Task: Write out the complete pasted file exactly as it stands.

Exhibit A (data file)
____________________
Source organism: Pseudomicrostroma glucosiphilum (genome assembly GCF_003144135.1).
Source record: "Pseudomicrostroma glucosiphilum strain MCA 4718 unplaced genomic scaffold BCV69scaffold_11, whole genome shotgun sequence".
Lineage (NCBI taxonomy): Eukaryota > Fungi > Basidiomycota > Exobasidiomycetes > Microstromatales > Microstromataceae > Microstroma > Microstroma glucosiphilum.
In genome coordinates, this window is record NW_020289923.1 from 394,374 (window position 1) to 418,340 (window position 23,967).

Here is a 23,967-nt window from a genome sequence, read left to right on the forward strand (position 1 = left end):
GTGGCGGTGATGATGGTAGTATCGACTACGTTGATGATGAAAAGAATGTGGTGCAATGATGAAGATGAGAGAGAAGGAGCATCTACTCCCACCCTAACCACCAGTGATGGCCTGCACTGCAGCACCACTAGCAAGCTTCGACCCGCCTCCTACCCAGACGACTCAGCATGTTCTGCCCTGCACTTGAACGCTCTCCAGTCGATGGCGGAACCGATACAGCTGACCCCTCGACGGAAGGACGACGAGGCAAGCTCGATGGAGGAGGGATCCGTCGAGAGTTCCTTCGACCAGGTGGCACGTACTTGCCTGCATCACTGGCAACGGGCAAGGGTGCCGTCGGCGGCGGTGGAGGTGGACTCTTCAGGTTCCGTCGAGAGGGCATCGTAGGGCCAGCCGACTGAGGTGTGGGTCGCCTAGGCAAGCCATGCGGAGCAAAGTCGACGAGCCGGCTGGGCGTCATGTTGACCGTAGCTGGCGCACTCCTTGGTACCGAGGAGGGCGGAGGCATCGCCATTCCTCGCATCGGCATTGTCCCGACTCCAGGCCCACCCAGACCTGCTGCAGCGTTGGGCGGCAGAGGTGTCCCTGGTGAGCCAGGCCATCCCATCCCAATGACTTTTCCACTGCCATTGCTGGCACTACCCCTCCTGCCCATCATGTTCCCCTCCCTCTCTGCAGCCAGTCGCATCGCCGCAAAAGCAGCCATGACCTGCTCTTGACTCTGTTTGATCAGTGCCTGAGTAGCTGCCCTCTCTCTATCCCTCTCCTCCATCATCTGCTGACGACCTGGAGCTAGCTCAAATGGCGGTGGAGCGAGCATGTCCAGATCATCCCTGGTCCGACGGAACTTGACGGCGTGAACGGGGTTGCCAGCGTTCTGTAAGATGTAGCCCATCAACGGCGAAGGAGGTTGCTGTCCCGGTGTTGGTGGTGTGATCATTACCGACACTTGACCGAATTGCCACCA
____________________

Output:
Source organism: Pseudomicrostroma glucosiphilum (genome assembly GCF_003144135.1).
Source record: "Pseudomicrostroma glucosiphilum strain MCA 4718 unplaced genomic scaffold BCV69scaffold_11, whole genome shotgun sequence".
Lineage (NCBI taxonomy): Eukaryota > Fungi > Basidiomycota > Exobasidiomycetes > Microstromatales > Microstromataceae > Microstroma > Microstroma glucosiphilum.
In genome coordinates, this window is record NW_020289923.1 from 394,374 (window position 1) to 418,340 (window position 23,967).

Here is a 23,967-nt window from a genome sequence, read left to right on the forward strand (position 1 = left end):
GTGGCGGTGATGATGGTAGTATCGACTACGTTGATGATGAAAAGAATGTGGTGCAATGATGAAGATGAGAGAGAAGGAGCATCTACTCCCACCCTAACCACCAGTGATGGCCTGCACTGCAGCACCACTAGCAAGCTTCGACCCGCCTCCTACCCAGACGACTCAGCATGTTCTGCCCTGCACTTGAACGCTCTCCAGTCGATGGCGGAACCGATACAGCTGACCCCTCGACGGAAGGACGACGAGGCAAGCTCGATGGAGGAGGGATCCGTCGAGAGTTCCTTCGACCAGGTGGCACGTACTTGCCTGCATCACTGGCAACGGGCAAGGGTGCCGTCGGCGGCGGTGGAGGTGGACTCTTCAGGTTCCGTCGAGAGGGCATCGTAGGGCCAGCCGACTGAGGTGTGGGTCGCCTAGGCAAGCCATGCGGAGCAAAGTCGACGAGCCGGCTGGGCGTCATGTTGACCGTAGCTGGCGCACTCCTTGGTACCGAGGAGGGCGGAGGCATCGCCATTCCTCGCATCGGCATTGTCCCGACTCCAGGCCCACCCAGACCTGCTGCAGCGTTGGGCGGCAGAGGTGTCCCTGGTGAGCCAGGCCATCCCATCCCAATGACTTTTCCACTGCCATTGCTGGCACTACCCCTCCTGCCCATCATGTTCCCCTCCCTCTCTGCAGCCAGTCGCATCGCCGCAAAAGCAGCCATGACCTGCTCTTGACTCTGTTTGATCAGTGCCTGAGTAGCTGCCCTCTCTCTATCCCTCTCCTCCATCATCTGCTGACGACCTGGAGCTAGCTCAAATGGCGGTGGAGCGAGCATGTCCAGATCATCCCTGGTCCGACGGAACTTGACGGCGTGAACGGGGTTGCCAGCGTTCTGTAAGATGTAGCCCATCAACGGCGAAGGAGGTTGCTGTCCCGGTGTTGGTGGTGTGATCATTACCGACACTTGACCGAATTGCCACCA